We are not what you would call “artsy fartsy” folks, with expensive art hanging on our walls — or the kind of people who linger in art galleries with a martini in hand, rubbing elbows with artists and enthusiasts — not saying that we wouldn’t want to do that. Who wouldn’t? But, we really do love the art that we have in our home, and when we see something we love, we take a long time deciding where we’d put it (even though art moves around a lot in our home, so we can enjoy it in different rooms) and what it means to us.
We have a bright amazing painting in our family room of colorful flowers on a wooden table next to a bright blue window with orange curtains. It’s large, painted by Rick’s cousin, a quiet, shy, very fair skinned woman, with deep dark soulful eyes and dark hair. And her art is her insides, blasting the world with rich color and whimsical settings, so different from the shy artist herself. I love that contrast, and it just makes her art more meaningful to me.
We have fun prints that we’ve found throughout our travels, we framed a watercolor card of Pike’s Market, and, have many art pieces that “cause a pause” when people visit, and we tell the story, and isn’t that what art is? Story telling from the perspective of the artist, and then that of the people who hang the art on their walls?
My new favorite artist draws straight from his beautiful spirit. One drawing is called The Bully, and one can see the petulance in the bully’s face. Another is titled, Jasmine, with long wisps of hair, you can tell this artist is just a little bit smitten. Pascal is a boy just turning nine, who suffers from Tuberous Sclerosis Complex, (TSC) that causes tumors to form on vital organs, and is the leading cause of epilepsy and autism. Young Pascal had brain surgery when he was just two, and has some behavior issues, but mostly is a loving, sweet boy, who communicates what’s inside with his drawings.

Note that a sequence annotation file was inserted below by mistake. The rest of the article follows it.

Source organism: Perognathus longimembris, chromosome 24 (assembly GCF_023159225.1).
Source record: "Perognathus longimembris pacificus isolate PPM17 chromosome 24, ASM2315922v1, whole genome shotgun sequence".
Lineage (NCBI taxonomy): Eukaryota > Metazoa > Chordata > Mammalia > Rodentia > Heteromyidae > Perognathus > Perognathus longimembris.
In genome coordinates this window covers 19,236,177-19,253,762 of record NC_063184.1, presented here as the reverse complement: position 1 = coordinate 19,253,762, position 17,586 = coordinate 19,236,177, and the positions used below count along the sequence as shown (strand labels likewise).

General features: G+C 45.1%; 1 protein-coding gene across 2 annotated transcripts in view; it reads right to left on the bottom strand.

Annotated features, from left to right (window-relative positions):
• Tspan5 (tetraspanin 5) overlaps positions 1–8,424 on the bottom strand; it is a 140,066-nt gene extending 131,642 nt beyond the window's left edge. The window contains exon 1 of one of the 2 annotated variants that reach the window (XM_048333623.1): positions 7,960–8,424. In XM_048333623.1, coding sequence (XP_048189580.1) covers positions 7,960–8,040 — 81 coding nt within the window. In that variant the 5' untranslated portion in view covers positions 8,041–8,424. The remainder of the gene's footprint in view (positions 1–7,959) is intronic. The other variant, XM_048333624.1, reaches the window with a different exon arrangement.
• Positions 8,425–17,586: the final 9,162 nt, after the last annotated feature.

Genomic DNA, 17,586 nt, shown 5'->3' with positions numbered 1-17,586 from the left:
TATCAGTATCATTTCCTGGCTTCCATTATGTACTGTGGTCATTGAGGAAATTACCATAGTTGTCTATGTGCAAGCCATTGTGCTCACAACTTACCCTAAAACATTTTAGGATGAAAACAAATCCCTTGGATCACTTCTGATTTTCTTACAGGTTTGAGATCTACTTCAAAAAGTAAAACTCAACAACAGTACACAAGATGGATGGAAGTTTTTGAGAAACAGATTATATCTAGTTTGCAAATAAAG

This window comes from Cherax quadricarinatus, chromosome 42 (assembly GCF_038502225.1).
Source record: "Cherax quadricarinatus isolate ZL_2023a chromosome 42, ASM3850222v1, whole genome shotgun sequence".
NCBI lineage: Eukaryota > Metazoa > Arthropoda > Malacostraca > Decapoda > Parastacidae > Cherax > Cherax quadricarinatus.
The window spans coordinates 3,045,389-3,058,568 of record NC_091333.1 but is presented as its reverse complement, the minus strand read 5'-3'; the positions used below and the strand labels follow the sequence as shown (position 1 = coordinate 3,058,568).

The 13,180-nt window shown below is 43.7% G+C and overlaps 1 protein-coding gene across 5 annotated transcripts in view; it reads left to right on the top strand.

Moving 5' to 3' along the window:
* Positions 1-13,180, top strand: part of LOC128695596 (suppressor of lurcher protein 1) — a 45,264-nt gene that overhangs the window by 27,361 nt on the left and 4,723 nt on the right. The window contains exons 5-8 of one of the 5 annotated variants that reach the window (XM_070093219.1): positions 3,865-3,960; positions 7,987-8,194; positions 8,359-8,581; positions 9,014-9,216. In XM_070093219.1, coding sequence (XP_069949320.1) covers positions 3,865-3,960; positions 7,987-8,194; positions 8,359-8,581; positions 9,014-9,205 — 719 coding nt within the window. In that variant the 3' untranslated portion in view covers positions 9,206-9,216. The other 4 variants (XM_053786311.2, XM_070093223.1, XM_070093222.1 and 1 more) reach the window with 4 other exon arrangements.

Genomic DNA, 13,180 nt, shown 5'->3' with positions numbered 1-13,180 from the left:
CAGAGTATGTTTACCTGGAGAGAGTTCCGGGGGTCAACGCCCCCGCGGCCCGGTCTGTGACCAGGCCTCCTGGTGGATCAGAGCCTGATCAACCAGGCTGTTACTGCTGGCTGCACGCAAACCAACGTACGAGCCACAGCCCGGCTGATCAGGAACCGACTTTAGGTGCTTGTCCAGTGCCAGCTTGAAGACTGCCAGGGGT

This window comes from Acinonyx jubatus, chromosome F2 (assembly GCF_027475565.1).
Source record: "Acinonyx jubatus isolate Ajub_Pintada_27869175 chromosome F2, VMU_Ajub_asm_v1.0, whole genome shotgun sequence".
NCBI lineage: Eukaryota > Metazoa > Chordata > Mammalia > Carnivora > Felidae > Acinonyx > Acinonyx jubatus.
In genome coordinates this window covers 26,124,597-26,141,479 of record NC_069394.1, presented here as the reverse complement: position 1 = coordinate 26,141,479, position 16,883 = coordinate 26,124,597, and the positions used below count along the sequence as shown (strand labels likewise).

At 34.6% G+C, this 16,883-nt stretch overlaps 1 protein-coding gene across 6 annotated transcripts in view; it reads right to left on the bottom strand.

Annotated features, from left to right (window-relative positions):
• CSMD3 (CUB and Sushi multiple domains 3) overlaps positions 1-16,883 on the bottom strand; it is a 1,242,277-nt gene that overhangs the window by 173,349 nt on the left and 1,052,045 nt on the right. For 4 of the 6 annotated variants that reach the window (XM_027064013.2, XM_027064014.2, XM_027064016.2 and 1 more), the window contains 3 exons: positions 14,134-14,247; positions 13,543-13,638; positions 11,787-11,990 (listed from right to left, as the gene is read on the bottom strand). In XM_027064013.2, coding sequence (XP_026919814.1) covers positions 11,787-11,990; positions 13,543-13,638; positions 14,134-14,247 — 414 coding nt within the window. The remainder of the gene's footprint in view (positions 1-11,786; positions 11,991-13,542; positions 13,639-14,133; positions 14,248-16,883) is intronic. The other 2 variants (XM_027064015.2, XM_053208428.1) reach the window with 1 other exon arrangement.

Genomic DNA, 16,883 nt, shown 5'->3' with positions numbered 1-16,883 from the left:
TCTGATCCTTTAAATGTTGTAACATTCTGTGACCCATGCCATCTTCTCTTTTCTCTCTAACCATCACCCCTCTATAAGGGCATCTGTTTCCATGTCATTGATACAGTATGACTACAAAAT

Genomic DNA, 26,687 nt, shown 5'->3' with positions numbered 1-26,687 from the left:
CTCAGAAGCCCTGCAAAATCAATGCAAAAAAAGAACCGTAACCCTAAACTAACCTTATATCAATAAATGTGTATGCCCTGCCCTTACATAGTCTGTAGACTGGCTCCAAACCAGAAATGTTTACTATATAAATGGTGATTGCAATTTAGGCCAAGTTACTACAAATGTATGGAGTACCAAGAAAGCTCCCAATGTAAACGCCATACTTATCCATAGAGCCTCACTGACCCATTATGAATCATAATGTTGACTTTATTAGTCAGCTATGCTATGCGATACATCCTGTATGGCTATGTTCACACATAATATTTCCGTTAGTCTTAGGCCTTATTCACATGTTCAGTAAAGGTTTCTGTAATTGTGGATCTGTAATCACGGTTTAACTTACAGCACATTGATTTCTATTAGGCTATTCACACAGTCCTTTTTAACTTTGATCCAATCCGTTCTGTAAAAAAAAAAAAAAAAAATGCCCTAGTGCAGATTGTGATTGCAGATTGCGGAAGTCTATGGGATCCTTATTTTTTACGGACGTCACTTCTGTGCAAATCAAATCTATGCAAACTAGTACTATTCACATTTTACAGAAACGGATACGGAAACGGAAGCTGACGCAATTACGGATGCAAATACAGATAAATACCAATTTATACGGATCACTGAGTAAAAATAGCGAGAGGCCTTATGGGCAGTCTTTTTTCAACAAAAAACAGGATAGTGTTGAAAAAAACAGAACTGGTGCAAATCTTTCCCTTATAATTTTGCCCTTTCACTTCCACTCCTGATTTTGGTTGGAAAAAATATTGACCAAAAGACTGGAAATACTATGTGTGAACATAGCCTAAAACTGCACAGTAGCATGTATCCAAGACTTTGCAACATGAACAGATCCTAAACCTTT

His grandmother is my great friend, and she loves showing Pascal’s art. She sees inside his heart and understands Pascal’s deep affection for, and reaction to, the people in his life. He’s made drawings of his older brother and younger sister, and when my friend called to tell him that she sold his first piece of art, big brother, Soren, exclaimed excitedly, “Wow, Pascal! Your art is famous! You’re like the Vincent Van Gogh in the TSC world!”
The drawing above is my first purchase, and today, I am getting my second. I love his art, I love what it says about him, what it says about his grandmother who embraces this little boy’s special gifts and shares his joys. Oh, I’m not sure I can be moved as much by anything as beautiful as Pascal’s “insides”.
I’m dreaming right now of what Pascal will draw next, and who, or what, it will be and how he will view that person or that house or that tree or that flower or that funny grate in the street, or the curb. I just know whatever it is will be true, it will be honest, it will come from Pascal’s heart, and it will tell a story.